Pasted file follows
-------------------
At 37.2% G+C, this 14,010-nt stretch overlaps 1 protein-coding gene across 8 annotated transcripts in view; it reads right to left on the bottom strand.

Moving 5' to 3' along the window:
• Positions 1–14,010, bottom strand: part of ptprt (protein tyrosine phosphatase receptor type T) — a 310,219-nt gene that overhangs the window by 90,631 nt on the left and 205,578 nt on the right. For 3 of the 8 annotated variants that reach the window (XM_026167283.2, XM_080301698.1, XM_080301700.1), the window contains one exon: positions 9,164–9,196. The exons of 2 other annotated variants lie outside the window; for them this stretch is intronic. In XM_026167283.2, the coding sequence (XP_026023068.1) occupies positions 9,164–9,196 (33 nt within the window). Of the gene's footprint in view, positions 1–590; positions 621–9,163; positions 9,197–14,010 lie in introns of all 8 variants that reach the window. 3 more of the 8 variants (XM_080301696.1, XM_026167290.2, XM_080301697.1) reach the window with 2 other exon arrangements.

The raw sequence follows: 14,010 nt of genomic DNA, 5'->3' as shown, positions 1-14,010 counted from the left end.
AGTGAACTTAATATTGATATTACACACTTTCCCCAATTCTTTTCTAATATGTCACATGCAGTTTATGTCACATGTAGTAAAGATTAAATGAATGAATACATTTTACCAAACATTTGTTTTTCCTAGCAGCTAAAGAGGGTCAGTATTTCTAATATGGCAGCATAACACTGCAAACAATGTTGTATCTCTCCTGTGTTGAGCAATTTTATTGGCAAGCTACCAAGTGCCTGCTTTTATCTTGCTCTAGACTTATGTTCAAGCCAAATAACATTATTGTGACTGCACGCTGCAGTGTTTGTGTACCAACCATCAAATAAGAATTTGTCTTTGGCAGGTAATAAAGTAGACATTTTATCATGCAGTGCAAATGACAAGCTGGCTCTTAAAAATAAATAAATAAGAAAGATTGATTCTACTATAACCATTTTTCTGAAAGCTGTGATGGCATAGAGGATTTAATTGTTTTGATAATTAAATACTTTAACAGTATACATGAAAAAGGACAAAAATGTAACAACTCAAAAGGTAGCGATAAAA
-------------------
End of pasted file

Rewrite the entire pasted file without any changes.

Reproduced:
At 37.2% G+C, this 14,010-nt stretch overlaps 1 protein-coding gene across 8 annotated transcripts in view; it reads right to left on the bottom strand.

Moving 5' to 3' along the window:
• Positions 1–14,010, bottom strand: part of ptprt (protein tyrosine phosphatase receptor type T) — a 310,219-nt gene that overhangs the window by 90,631 nt on the left and 205,578 nt on the right. For 3 of the 8 annotated variants that reach the window (XM_026167283.2, XM_080301698.1, XM_080301700.1), the window contains one exon: positions 9,164–9,196. The exons of 2 other annotated variants lie outside the window; for them this stretch is intronic. In XM_026167283.2, the coding sequence (XP_026023068.1) occupies positions 9,164–9,196 (33 nt within the window). Of the gene's footprint in view, positions 1–590; positions 621–9,163; positions 9,197–14,010 lie in introns of all 8 variants that reach the window. 3 more of the 8 variants (XM_080301696.1, XM_026167290.2, XM_080301697.1) reach the window with 2 other exon arrangements.

The raw sequence follows: 14,010 nt of genomic DNA, 5'->3' as shown, positions 1-14,010 counted from the left end.
AGTGAACTTAATATTGATATTACACACTTTCCCCAATTCTTTTCTAATATGTCACATGCAGTTTATGTCACATGTAGTAAAGATTAAATGAATGAATACATTTTACCAAACATTTGTTTTTCCTAGCAGCTAAAGAGGGTCAGTATTTCTAATATGGCAGCATAACACTGCAAACAATGTTGTATCTCTCCTGTGTTGAGCAATTTTATTGGCAAGCTACCAAGTGCCTGCTTTTATCTTGCTCTAGACTTATGTTCAAGCCAAATAACATTATTGTGACTGCACGCTGCAGTGTTTGTGTACCAACCATCAAATAAGAATTTGTCTTTGGCAGGTAATAAAGTAGACATTTTATCATGCAGTGCAAATGACAAGCTGGCTCTTAAAAATAAATAAATAAGAAAGATTGATTCTACTATAACCATTTTTCTGAAAGCTGTGATGGCATAGAGGATTTAATTGTTTTGATAATTAAATACTTTAACAGTATACATGAAAAAGGACAAAAATGTAACAACTCAAAAGGTAGCGATAAAA